Well I must get on with my studies.
With love from
May 3rd, 1943
Well the exams are all over now and most of the results are out. There is only one subject yet to be marked and so far my average stands at 90%. There are several others around that mark but I tied for first place in navigation. On nearly every exam except navigation everyone should get good marks because we got a frightful lot of assistance from the overseers. It tends to even out the marks between those who work and those who don’t. I fell down badly in aircraft recognition getting only 36 out of 50. I had learnt every silhouette and as it was the last exam I went to a show the night before. What a bad mistake for there were no silhouettes on the exam, only photographs that I was not at all familiar with. I was not expecting them but could so easily have looked at them the night before as many did. None of us were much good at Aldous so they sent it at four w.p.m. and did not mind any amount of whispering. As to sending, after half the class had done it they said the rest to go [sic]. So I didn’t send on either aldous or key.
I had my wings test today. I did not ask how I had made out but I guess it was good enough. I had much the shortest and easiest test of anyone so far—more a formality than anything else. I am glad it was like this for the air was about as rough as I have seen it and it was impossible to fly accurately. But two tests remain—the link and a navigation trip to Wainwright, Alberta in an Anson.
The course ahead of us got their wings Friday evening at a down town parade, the wings being pinned on by the air officer commanding from Winnipeg, or by the mother or father of the pilot present. It was the first decent wings parade I have seen at this station. Our course wasn’t on parade but I watched from the side lines for all the boys I knew at elementary were getting their wings. About 2/3 got their commissions which is higher than usual. Almost half of them are going overseas. Doug. McGrath got his commission and with two others is going to Charlottetown where Bunny was. Postings fromhere to an R. A. F. school are rare so I don’t suppose I will see him again although I have been recommended for G. R.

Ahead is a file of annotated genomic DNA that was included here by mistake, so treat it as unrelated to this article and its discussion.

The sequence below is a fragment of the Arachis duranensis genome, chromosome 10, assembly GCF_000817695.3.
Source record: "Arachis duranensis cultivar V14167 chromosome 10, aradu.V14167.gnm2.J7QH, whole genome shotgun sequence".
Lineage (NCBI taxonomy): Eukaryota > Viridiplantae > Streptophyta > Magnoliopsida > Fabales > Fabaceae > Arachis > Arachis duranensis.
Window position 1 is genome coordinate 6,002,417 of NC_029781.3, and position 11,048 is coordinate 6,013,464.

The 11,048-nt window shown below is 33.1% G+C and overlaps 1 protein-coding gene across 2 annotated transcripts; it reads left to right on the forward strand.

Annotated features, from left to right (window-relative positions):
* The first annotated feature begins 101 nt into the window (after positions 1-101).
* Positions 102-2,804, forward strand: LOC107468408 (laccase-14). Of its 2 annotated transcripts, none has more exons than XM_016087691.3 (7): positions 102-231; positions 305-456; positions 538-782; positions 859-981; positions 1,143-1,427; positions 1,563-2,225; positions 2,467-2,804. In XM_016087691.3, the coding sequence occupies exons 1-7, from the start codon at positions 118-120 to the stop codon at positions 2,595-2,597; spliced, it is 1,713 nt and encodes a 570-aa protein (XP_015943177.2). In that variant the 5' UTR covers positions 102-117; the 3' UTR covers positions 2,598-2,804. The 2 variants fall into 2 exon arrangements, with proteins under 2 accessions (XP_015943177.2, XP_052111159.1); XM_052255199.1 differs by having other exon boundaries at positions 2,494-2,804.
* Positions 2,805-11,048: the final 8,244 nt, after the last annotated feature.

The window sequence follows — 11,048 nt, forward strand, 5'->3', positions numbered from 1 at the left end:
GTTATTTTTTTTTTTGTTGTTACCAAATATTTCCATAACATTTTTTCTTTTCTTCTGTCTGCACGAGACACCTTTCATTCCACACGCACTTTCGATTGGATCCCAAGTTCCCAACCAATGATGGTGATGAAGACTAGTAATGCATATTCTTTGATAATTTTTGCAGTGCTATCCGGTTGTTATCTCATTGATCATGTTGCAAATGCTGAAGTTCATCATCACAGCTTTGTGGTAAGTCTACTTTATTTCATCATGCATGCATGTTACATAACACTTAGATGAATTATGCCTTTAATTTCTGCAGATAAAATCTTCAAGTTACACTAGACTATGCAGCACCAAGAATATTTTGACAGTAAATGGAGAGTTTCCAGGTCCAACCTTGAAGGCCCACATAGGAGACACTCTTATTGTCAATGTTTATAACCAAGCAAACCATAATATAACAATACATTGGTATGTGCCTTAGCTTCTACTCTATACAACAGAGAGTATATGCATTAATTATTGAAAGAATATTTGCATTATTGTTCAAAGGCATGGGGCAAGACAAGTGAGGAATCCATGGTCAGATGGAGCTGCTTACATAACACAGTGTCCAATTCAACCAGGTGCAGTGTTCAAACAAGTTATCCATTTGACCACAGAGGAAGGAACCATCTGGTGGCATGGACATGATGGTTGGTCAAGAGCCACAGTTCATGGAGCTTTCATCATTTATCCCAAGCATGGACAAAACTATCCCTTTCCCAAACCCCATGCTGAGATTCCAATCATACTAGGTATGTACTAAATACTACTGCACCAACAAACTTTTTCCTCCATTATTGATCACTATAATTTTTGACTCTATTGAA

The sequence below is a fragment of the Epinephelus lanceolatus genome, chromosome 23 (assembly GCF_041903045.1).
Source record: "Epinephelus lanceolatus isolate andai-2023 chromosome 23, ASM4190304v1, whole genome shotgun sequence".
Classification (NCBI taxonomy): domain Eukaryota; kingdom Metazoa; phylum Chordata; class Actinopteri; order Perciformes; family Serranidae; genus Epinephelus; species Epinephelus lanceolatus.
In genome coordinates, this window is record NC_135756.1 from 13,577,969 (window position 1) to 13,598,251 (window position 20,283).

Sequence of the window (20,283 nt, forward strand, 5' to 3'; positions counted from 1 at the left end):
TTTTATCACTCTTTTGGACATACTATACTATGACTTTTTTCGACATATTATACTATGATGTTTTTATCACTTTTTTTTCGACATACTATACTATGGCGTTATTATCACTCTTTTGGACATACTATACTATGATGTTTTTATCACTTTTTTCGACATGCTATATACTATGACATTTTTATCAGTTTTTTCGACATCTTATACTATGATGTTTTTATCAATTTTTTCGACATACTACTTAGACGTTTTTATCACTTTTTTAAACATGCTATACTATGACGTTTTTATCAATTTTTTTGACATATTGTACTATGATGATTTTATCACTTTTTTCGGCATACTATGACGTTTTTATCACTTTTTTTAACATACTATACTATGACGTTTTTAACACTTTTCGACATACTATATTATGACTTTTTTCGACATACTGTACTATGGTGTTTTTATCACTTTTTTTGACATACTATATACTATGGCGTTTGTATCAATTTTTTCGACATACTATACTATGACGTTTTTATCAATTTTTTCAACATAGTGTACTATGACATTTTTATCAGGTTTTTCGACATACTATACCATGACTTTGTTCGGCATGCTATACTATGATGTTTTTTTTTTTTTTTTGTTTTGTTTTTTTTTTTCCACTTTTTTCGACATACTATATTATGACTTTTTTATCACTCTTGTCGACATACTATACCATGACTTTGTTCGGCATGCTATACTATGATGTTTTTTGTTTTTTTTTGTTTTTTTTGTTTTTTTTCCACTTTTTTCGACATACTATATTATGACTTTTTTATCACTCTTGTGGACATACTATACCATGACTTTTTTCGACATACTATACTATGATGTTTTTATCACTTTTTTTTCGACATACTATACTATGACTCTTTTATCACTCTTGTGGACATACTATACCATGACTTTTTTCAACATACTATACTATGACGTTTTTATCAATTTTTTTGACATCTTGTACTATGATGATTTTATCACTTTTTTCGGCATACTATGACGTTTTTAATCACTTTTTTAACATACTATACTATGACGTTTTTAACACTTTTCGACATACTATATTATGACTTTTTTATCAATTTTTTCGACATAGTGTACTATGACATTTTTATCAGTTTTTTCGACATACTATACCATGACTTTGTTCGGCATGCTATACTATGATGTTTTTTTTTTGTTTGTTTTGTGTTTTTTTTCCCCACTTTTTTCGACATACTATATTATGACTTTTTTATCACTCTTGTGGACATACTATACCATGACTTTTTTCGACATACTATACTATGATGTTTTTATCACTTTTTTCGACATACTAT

The fire you had sounds as if it could have become quite serious. I’ll bet you didn’t have a permit to start it—or is it not that necessary.
Bunny must have had quite a trip home. I don’t quite see why he should go up to Edmonton.
I meant to warn you to expect the gale you got on Good Friday. Our met. man saw it coming from away out in the Pacific and said it might spoil Easter Sunday. It did.
I paid for my Victory bonds today so if Archie sees a sharp decline in his account he will know the reason.
My instructor had a close one when he was acting as test pilot. The rudder controls had been crossed and as he was taking off the plane swerved slightly. Applying rudder to correct it made it twice as bad and he ground looped, breaking off a wheel and smashing a wing tip. Often you don’t need rudder on take off so the fault might not have been discovered until they (there were 3 others aboard) were well off the ground when the results would have been disastrous. Now he sticks his head out of the window so that he can see the rudder to test it, on the first flight of each day.
With love from
May 12, 1943.
Well, we have almost finished the required flying in our flight although the other half of the class has quite a lot to do. I have only ten hours to put in (some have much less) so I don’t know what we will be doing next week. Our wings parade will be on the 28th and on that day we ought to start about 15 days leave.
The last marks in ground school brought my average to 88.9 and gave me 4th place. Top man had 90.8. He is from Chile, is the smallest person in the class, looks the youngest, and is probably the best flier.
I was pleased to find that I was 5th in our flight of 19 in the wings instrument test for I believe this to be a prerequisite (?) for the G. R. course.
I had a wings D. R. navigation test this week but it is impossible to judge on my own how I made out because due to bad weather and unserviceable gyro instruments we never even got half way to the destination of Wainwright. So we gave up navigating and tooled around the sky while the testing officer showed us how to use a drift recorder. Also it was the instructors first trip at D. R. navigation and a lot of the information he was giving me was obviously faulty and I had to return the chits for correction.